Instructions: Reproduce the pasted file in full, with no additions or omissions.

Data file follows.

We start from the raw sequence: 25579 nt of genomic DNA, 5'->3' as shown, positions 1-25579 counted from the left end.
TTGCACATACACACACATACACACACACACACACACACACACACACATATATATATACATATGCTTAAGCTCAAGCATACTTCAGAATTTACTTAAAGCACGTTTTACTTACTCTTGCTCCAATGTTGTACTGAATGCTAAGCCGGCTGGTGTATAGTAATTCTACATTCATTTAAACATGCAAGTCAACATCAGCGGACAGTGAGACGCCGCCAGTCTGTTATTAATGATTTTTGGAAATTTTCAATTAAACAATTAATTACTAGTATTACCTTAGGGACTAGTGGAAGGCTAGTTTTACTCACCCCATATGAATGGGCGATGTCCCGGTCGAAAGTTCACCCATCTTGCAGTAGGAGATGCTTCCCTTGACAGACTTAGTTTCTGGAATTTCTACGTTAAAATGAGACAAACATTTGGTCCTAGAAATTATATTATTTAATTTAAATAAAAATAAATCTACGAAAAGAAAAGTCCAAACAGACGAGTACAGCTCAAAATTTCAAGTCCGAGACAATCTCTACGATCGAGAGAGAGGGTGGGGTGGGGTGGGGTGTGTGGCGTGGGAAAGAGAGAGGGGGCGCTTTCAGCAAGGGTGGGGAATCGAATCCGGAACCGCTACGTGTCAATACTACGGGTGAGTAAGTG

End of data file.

We start from the raw sequence: 25579 nt of genomic DNA, 5'->3' as shown, positions 1-25579 counted from the left end.
TTGCACATACACACACATACACACACACACACACACACACACACACATATATATATACATATGCTTAAGCTCAAGCATACTTCAGAATTTACTTAAAGCACGTTTTACTTACTCTTGCTCCAATGTTGTACTGAATGCTAAGCCGGCTGGTGTATAGTAATTCTACATTCATTTAAACATGCAAGTCAACATCAGCGGACAGTGAGACGCCGCCAGTCTGTTATTAATGATTTTTGGAAATTTTCAATTAAACAATTAATTACTAGTATTACCTTAGGGACTAGTGGAAGGCTAGTTTTACTCACCCCATATGAATGGGCGATGTCCCGGTCGAAAGTTCACCCATCTTGCAGTAGGAGATGCTTCCCTTGACAGACTTAGTTTCTGGAATTTCTACGTTAAAATGAGACAAACATTTGGTCCTAGAAATTATATTATTTAATTTAAATAAAAATAAATCTACGAAAAGAAAAGTCCAAACAGACGAGTACAGCTCAAAATTTCAAGTCCGAGACAATCTCTACGATCGAGAGAGAGGGTGGGGTGGGGTGGGGTGTGTGGCGTGGGAAAGAGAGAGGGGGCGCTTTCAGCAAGGGTGGGGAATCGAATCCGGAACCGCTACGTGTCAATACTACGGGTGAGTAAGTG